Don't let employee town halls be a downer


Here’s a key reason your recent employee town hall meeting may not have been successful: It was a downer.

I don’t mean all the content was depressing (I’m hoping it wasn’t!); I mean that the way the session was structured brought employees’ energy level down, rather than pumping it up.

As I’ll explain in tomorrow’s web workshop, the problem is the way town hall agendas are usually set up:

  • Opening: Leader welcomes employees (creating a lift in energy).
  • Expectations: Leader tells what he/she will be talking about (neutral).
  • Body: Leader shares point 1, point 2, point 3, point 4, point 5, etc. (Energy falls to a quiet resting state and stays there.)
  • Q&A: Leader asks if employees have any questions. Silence (which lowers the energy), followed by first a few, then hopefully more questions, which are answered by the leader. (Depending on how many questions and how they’re answered, the energy level can increase or stay the same.)
  • Closing: Leader thanks employees for coming, ends the meeting. (Energy level increases dramatically, because employees rise and leave.)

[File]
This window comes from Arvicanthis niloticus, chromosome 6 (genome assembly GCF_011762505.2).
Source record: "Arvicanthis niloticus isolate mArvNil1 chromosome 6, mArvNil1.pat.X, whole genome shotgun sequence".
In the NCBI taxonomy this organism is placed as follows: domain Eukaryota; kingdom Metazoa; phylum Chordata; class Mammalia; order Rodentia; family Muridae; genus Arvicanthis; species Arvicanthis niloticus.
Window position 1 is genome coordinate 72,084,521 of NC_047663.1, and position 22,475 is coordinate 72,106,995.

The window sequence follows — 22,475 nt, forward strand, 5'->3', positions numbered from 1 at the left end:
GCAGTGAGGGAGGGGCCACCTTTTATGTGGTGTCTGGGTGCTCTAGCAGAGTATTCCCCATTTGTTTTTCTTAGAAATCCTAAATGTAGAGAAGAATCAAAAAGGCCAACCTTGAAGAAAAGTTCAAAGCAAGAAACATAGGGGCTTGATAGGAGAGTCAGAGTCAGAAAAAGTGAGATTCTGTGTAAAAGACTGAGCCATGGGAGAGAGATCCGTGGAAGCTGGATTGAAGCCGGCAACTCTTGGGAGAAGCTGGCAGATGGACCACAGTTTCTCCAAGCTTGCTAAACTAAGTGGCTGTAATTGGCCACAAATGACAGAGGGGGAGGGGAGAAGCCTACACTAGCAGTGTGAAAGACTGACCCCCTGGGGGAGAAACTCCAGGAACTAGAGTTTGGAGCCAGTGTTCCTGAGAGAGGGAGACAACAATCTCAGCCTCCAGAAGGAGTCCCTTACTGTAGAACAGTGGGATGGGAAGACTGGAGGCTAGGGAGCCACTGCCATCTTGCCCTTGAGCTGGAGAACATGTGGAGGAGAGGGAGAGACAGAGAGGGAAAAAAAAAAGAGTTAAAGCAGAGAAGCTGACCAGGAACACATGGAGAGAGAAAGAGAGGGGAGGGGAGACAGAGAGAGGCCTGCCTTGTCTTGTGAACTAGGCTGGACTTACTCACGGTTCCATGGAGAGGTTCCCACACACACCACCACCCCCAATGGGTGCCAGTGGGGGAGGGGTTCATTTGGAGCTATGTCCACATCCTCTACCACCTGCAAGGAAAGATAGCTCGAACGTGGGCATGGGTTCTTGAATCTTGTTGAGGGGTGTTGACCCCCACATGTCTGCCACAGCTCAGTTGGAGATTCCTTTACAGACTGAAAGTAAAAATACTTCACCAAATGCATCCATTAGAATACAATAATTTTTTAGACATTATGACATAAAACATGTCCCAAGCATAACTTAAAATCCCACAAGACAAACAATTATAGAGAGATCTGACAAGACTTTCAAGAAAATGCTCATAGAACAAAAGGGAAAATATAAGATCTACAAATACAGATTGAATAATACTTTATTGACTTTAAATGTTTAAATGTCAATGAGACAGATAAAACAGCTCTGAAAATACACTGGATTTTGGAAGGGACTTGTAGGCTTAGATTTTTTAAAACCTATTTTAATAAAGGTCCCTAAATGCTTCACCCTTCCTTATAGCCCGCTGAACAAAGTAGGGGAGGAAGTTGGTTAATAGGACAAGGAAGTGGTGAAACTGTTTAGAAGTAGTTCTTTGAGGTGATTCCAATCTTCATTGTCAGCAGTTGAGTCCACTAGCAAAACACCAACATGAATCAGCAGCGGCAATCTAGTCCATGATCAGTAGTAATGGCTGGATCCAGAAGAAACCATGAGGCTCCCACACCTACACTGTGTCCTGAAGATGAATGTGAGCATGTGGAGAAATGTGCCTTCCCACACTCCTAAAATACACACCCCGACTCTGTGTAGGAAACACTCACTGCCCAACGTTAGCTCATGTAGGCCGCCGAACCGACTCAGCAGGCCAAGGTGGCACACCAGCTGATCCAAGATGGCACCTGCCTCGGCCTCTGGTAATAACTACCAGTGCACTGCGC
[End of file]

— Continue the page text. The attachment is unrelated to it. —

This type of town hall exists to provide information on a variety of topics (which is, in terms of energy level, a downer) rather than engage employees in a compelling topic. Plus, the way the leader’s content is constructed is flat (as in flat line) rather than built like a story, with a dramatic arc.

A “story arc” is a term that fiction writers, Broadway playwrights and Hollywood screenwriters use to describe the ups and downs of a narrative. For a quick overview about story arcs, read this Daily Writing Tips blog by Ali Hale.

The story arc idea can be applied to any type of session in which the objective is to involve and motivate people, and encourage them to take action. Think about a campaign rally, for instance. If the speech is well-constructed and enthusiastically delivered, participants will cheer and leave determined to help their candidate succeed. If the session is dull and factual, without drama or energy, participants will clap politely and leave without being committed to take action.

A town hall isn’t an information-delivery channel; it’s a key tool in the campaign to win the hearts and minds of employees. So you need to think differently about the way you create your agenda and help the leader develop his/her content. Ask yourself: How can you put this town hall together to raise employees’ energy and leave them feeling more motivated than when they came in?

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